Swarms of up to over a thousand basking sharks have been spotted along the northeastern U.S., puzzling experts who study the normally solitary species.
Aerial surveys meant to locate endangered North Atlantic right whales in recent decades have revealed massive groups of the world’s second-largest fish. Found worldwide, these slow-moving filter feeders pose no threat to humans.
As big as basking sharks are—at 32 feet long outsized only by the whale shark—the deep-sea dwellers can be tricky to track down.
And without those opportunistic sightings, “that data was hiding away,” says Leah Crowe, leader of a recent study on the phenomenon and a field biologist at the National Oceanic and Atmospheric Administration’s Northeast Fisheries Science Center. “Our goal is not to do that with our research.” (Read about a huge basking shark caught off Australia.)
In the study, published in the Journal of Fish Biology, Crowe and colleagues documented 10 sightings of large groups of basking sharks between 1980 and 2013 along the coast of Nova Scotia to Long Island.
The researchers uncovered about 10,000 documented sightings of basking sharks in the database, and 99 percent were of groups of seven or less.
Basking sharks may look ominous, but their open mouth serves to filter zooplankton and other small creatures through their gill rakers. PHOTOGRAPH BY NICK CALOYIANIS, NATIONAL GEOGRAPHIC CREATIVE
This is concerning…
Great Britain and Ireland can be a little chilly, but they’re surprisingly balmy for their latitude. These regions have an ocean current to thank for that warm(ish) weather. Known as the Atlantic Meridional Overturning Circulation (AMOC), the current works like a conveyor belt, drawing warm water up from the Gulf Stream to North America’s east coast and then shunting it toward Europe.
But, as Victoria Gill at the BBC reports, two new studies suggest that the AMOC is the weakest it’s been in over 1,600 years, with the most drastic changes taking place in the last 150 years.
The first study, published in the journal Nature, addresses the history of the AMOC. Researchers studied the size of the grains in cores of sediment from the ocean floor. As Andrea Thompson at Scientific American reports, the stronger a current is, the larger the grains of sediment it can move, allowing researchers to map changes in current strength by sediment size. The team also looked for tiny fossil critters, known as foraminifera of “forams,” to get a sense of ocean temperatures. Since some species of foram thrive in warm waters while others prefer cooler temps, researchers can use foram species as a rough thermometer for past ocean temperature.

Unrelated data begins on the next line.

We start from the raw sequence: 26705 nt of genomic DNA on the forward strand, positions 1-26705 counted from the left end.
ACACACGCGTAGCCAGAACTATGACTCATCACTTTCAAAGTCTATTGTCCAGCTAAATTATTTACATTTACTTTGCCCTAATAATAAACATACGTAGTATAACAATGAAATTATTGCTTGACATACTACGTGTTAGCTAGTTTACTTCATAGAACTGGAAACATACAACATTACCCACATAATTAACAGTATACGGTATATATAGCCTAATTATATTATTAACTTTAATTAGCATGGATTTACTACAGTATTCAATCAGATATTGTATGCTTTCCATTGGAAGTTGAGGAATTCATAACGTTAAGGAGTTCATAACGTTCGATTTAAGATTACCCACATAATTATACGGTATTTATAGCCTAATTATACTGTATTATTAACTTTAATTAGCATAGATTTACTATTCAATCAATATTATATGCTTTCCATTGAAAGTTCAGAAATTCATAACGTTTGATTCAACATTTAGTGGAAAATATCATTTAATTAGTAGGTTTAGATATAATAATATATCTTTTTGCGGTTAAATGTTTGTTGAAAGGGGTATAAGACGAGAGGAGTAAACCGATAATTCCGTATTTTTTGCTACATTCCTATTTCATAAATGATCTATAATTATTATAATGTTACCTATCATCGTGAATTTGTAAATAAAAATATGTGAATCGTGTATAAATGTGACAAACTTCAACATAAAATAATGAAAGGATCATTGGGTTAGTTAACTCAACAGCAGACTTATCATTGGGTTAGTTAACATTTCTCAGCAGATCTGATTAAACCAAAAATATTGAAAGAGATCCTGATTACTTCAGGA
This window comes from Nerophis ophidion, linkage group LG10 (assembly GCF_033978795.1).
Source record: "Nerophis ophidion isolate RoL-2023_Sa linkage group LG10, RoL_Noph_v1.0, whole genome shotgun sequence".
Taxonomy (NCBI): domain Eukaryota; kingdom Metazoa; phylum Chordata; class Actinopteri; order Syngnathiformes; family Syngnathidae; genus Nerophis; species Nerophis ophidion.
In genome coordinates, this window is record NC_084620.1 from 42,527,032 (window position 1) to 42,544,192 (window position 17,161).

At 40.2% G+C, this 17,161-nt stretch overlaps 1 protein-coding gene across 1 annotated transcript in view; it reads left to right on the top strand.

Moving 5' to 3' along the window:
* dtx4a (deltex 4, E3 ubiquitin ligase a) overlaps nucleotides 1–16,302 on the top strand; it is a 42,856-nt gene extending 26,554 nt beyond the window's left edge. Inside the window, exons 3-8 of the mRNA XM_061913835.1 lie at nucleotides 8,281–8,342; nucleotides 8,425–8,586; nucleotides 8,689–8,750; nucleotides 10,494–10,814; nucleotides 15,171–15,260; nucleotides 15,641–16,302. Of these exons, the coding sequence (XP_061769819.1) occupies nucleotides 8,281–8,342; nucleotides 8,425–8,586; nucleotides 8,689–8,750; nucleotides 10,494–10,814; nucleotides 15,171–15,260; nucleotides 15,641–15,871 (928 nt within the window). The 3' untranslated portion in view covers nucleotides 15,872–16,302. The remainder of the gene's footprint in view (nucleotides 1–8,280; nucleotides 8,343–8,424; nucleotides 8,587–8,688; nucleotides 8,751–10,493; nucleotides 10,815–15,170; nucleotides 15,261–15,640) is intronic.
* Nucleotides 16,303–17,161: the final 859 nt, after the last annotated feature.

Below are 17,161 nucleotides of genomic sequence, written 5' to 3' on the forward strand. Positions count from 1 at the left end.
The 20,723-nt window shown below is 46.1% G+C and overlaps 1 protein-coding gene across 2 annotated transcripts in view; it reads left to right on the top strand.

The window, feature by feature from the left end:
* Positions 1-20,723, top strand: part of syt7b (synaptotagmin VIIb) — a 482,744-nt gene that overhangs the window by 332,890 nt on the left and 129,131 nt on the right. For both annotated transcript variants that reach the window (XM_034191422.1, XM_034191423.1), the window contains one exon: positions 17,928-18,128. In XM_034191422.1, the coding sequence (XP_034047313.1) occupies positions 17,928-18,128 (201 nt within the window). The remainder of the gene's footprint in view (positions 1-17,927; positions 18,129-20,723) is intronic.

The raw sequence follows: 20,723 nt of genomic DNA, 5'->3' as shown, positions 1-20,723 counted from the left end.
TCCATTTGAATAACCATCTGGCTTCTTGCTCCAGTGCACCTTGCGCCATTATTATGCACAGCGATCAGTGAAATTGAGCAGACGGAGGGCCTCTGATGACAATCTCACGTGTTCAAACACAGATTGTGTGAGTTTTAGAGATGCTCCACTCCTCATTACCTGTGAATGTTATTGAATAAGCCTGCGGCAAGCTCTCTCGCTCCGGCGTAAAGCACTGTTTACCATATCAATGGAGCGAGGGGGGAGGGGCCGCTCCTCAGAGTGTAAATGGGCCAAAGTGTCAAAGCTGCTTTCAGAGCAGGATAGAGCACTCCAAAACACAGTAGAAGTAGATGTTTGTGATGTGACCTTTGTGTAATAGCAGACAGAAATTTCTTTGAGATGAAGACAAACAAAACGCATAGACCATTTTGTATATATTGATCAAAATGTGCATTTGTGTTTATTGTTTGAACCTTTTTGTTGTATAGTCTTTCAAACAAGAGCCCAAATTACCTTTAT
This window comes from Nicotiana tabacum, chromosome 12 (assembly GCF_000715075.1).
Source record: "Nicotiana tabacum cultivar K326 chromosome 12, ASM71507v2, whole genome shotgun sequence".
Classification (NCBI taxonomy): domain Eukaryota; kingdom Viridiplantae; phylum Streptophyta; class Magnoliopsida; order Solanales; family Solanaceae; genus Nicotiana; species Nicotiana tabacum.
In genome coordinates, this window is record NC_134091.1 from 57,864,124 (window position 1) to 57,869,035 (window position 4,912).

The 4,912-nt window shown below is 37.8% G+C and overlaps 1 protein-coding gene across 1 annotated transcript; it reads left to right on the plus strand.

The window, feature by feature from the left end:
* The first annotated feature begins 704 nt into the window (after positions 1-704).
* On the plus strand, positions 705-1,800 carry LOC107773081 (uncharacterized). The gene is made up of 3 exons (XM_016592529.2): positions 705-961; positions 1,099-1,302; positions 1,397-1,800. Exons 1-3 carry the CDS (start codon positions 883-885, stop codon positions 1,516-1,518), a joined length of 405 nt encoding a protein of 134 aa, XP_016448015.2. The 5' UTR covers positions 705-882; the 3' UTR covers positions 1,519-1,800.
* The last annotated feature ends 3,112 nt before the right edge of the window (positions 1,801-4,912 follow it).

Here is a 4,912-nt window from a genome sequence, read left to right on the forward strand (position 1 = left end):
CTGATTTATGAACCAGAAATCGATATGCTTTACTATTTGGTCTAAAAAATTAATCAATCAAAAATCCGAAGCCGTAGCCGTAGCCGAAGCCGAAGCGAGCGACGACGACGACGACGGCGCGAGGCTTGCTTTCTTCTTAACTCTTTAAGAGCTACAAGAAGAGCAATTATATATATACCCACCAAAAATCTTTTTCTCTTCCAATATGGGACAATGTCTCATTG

In the second study in Nature, the team used state-of-the-art climate models and a century of ocean sea surface temperatures to study AMOC changes. The results of both studies suggest that the AMOC is weak, but when that change started is up for debate.
In 1996, UNESCO designated the Belize Barrier Reef Reserve System a World Heritage Site, with the former British colony responsible for protection. It’s a mandate that the country has at times struggled with. By 2009, the site was on UNESCO’s “danger” list, with the organization saying that the country needed to enact better management and safeguards. But since that low point, Belize has worked to turn things around. And ocean conservation observers say there has been impressive progress. Hence the helicopter flight, which was a victory lap of sorts.
Just this December, Belize became the first country in the world to put a moratorium on all offshore oil exploration and drilling. Oceana had arranged the helicopter to help give politicians a sense of what they had protected, and what still needs to be done. “I’m really looking forward to getting off the endangered list,” Chanona said.
A black grouper patrols a coral garden in Belize. The country is taking new steps to protect this fragile resource for the future. PHOTOGRAPH BY BRIAN J. SKERRY, NATIONAL GEOGRAPHIC CREATIVE
How Culture Guides Belugas’ Annual Odysseys Across the Arctic:
The study on beluga culture joins an emerging
line of research which has so far focused on orcas and sperm whales, and
expands the common understanding of what constitutes “culture” beyond
the realm of humans and other primates.
If you were a red coral, you’d have enough time to fulfill several bucket lists before you died. Though it’s hard to figure out what you’d put on them.
The red coral, which can live for five hundred years, is one of several marine species that make human lifespans look like a blink of the eye by comparison. In a new study, scientists have honed in on what enables some of these marine species to live for hundreds of years.
The stability of the deep sea environment likely helps deep-dwelling species live longer.
Staying put has its merits as well.
“Being sessile seems to correlate with at least the potential for longevity in marine animals as well as terrestrial plants,” Doak says.
Another factor, Monterro-Serra notes, is that these sessile species are clonal. They “form a colony of multiple units that are genetically identical, called polyps in the case of corals and gorgonians.”